Wednesday 3 July 2013

Britain is a country with an organisation called Relate which helps old men work on relationships before they become lonely 'silver separators'.

They are in the news again, the old 'silver splitters or separators'.  I posted this about them last year :

Friday, 21 December 2012

Britain is a country for more and more divorced old men, 'silver separators' with a lust for life

This time, however, the relationship support organisation, 'Relate',  has produced a report in which it is less  optimistic and has called for the appointment of a new 'Minister for Ageing Society' as four million old men and women face the bleak prospect of a lonely old age.

 Relate's report, based on research conducted earlier this year with Ipsos MORI and entitled : 'Who will love me when I'm 64 ?' concludes that not enough is being done to support old people to strengthen their relationships and made the following points, that :

* old people born in the post Second World War bubble between 1946 and 1964 will be the first generation for whom living alone in old age may be the norm, with all the troubling related issues of caring, loneliness and financial security.

* the number of over-60s getting divorced is rising each year, with a record 15,275 in 2011, this compares with 13,554 the year before and 10,273 a decade ago.

* there is even an acronym for the children of these break-ups : 'ACODS' or 'adult children of divorce' who can find the break-up of their parents' marriage a challenge with studies suggesting adult children give more support to a widowed parent than to a divorced one.

Relate’s Chief Executive, Ruth Sutherland said :
“What this report shows us is that there are three pillars to a good later life – health, financial security and good personal relationships and yet relationships are largely missing from the wider debate around our ageing society. We know from this report that good relationships have a direct impact on health and wellbeing and that loneliness and isolation have negative impacts on both our health and wider society more generally. With 1 in 5 older people lacking the confidence to form new friendships and relationships, we are looking at a future in which 4 million people could be facing loneliness and isolation. Without a Minister of State for Ageing Society, we will not see a coherent strategy which ensures that we don’t drift into an old age that we don’t want.”

Relate makes the case that happiness for this group hinges on the successful relationships and with the right support, they can play a key role in preventing many of the negative issues and realising some of the benefits which come with later life.
To this end it has launched an online relationship-checker to help old men and women assess the health of their relationships :
How do you and your other half enjoy each other's company?
We're interested in the same stuff and regularly have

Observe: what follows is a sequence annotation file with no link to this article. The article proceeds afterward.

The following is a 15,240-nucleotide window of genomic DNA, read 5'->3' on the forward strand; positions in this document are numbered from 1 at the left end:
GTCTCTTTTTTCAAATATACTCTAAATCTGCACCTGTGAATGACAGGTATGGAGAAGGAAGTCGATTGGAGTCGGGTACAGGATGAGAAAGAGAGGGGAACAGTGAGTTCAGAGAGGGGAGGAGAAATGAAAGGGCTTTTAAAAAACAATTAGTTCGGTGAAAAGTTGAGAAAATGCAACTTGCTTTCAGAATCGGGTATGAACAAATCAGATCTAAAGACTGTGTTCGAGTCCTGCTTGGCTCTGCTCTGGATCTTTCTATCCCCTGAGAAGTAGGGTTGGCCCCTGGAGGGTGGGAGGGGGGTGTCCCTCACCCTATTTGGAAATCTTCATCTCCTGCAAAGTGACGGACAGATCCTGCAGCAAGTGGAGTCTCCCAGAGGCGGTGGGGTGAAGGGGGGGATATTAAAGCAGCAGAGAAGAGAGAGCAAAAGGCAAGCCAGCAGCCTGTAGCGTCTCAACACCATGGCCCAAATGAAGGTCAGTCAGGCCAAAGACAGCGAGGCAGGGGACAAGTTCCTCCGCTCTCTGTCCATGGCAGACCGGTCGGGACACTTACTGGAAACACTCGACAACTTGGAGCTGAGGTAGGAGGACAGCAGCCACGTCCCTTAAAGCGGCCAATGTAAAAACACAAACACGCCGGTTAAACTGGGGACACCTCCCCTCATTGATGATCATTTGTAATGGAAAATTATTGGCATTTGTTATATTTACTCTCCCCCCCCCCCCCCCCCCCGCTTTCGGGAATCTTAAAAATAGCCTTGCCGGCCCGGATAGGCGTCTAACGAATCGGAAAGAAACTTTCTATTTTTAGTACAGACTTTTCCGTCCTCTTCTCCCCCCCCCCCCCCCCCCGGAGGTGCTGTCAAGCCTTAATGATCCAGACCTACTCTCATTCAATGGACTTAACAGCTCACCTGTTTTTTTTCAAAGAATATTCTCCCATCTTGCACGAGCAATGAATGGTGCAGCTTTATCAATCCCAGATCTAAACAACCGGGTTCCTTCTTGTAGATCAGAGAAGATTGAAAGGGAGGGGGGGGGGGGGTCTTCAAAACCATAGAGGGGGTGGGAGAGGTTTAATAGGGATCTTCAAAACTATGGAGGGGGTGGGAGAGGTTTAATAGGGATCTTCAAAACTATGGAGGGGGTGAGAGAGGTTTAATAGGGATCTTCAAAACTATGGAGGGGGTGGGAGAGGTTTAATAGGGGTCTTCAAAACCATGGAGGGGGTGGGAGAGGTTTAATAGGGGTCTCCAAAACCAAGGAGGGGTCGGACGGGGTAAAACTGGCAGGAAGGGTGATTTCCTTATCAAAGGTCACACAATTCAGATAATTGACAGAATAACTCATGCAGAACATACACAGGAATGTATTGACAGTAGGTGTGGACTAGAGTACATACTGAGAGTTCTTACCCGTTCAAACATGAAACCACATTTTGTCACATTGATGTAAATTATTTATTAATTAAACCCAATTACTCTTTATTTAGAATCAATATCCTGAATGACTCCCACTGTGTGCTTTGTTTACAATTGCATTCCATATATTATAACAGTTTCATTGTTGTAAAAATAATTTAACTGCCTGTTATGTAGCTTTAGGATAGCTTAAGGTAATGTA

fun together.
We don't share many interests but the ones we do are really important to us.
We lead pretty independent lives and I wish we could do more stuff together that we both enjoy.
We've been drifting apart for a while and I don't really feel like doing things together.Ö

How close are the two of you?
I'd describe my other half as my best mate. We're always
in touch and there's nothing I wouldn't or couldn't chat to
them about.
Most of the time we're close, but we do sometimes get distracted by everyday stresses and have to try hard to make time for each other.
We don't talk about personal or emotional stuff very often.
It's more of a practical relationship.
I don't feel very close to my other half. We don't really talk about anything other than the essentials. Ö

How would you describe
your sex life?
We both feel the same about sex and enjoy it.
Most of the time we enjoy sex, but we can sometimes fall out about it as our needs can be different.
We both think differently about sex and it often
causes arguments.
I don't enjoy sex with my other half. Ö

How do you go about
resolving arguments?
We hold our hands up and admit our faults, then focus on finding a compromise that suits us both.
We can get angry and upset when we disagree on something, but after a while we make up and find a solution.
When we disagree on something, one or both of us usually gets really upset or angry. Sometimes we give up trying to sort it and end up arguing again.
We don't bother disagreeing about anything anymore – it's just not worth it. Ö
Have you got plans for the
future together?
We have lots of shared plans for the future that we're both really looking forward to.
We have different plans for the future but we support each other in whatever we want to do.
Most of our plans are the same, but there are some things we disagree on that worry me a little bit.
We tend to take it one day at a time and don't talk about what we want in the future. Ö
For those old men who take the test and answer and answer 'D' to each question, Relate says :
So how did you do?
It looks as though your relationship is going through a pretty rough time at the moment. Perhaps it's just a blip because one or both of you is under pressure elsewhere in your life, or maybe it's been this way for a while now. Either way, you'll probably find it helpful to put some time aside, either alone, with your partner or with a Relate counsellor. It's important to think about the changes you'd like to make to improve your relationship.



1 comment:

  1. I really object to the word OLD a much better word would be Aged which implies maturity, because that other word has connotation of being almost beyond use.

    On the other hand what would I know, I'm only in my youthful seventies :)